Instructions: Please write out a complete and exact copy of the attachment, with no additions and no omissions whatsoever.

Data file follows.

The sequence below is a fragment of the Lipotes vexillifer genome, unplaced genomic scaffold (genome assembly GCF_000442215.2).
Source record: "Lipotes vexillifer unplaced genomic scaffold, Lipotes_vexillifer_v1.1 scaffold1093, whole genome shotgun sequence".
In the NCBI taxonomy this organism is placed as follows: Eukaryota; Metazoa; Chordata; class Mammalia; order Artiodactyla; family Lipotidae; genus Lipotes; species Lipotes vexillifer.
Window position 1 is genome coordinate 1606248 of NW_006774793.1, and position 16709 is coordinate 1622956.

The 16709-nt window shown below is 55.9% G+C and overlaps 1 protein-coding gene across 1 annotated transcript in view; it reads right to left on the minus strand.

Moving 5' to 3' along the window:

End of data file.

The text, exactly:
The sequence below is a fragment of the Lipotes vexillifer genome, unplaced genomic scaffold (genome assembly GCF_000442215.2).
Source record: "Lipotes vexillifer unplaced genomic scaffold, Lipotes_vexillifer_v1.1 scaffold1093, whole genome shotgun sequence".
In the NCBI taxonomy this organism is placed as follows: Eukaryota; Metazoa; Chordata; class Mammalia; order Artiodactyla; family Lipotidae; genus Lipotes; species Lipotes vexillifer.
Window position 1 is genome coordinate 1606248 of NW_006774793.1, and position 16709 is coordinate 1622956.

The 16709-nt window shown below is 55.9% G+C and overlaps 1 protein-coding gene across 1 annotated transcript in view; it reads right to left on the minus strand.

Moving 5' to 3' along the window: